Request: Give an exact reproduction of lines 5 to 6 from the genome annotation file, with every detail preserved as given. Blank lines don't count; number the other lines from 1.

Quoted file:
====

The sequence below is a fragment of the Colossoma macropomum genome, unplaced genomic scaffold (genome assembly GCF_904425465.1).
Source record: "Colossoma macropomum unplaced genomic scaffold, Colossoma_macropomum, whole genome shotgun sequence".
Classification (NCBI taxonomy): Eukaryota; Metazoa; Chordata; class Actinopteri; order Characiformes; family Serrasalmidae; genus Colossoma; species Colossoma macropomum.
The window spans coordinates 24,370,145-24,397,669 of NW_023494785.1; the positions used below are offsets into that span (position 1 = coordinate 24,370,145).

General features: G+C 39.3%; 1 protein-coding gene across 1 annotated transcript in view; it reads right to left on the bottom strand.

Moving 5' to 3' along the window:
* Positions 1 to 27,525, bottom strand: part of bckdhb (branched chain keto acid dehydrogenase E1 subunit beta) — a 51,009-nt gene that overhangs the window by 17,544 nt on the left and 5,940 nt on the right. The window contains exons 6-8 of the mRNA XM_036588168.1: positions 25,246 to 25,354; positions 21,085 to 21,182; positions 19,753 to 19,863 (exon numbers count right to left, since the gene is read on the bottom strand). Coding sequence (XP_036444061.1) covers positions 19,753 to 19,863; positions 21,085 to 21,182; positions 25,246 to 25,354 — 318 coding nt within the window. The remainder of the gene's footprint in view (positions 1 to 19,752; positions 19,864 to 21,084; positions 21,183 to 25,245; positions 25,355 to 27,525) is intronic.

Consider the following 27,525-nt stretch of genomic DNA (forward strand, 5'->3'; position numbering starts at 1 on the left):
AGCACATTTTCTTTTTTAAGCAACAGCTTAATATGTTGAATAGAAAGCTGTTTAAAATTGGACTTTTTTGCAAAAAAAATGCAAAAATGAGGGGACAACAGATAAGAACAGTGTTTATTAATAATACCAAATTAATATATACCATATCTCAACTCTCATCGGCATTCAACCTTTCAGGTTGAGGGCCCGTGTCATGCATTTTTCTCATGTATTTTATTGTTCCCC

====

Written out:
General features: G+C 39.3%; 1 protein-coding gene across 1 annotated transcript in view; it reads right to left on the bottom strand.

Moving 5' to 3' along the window: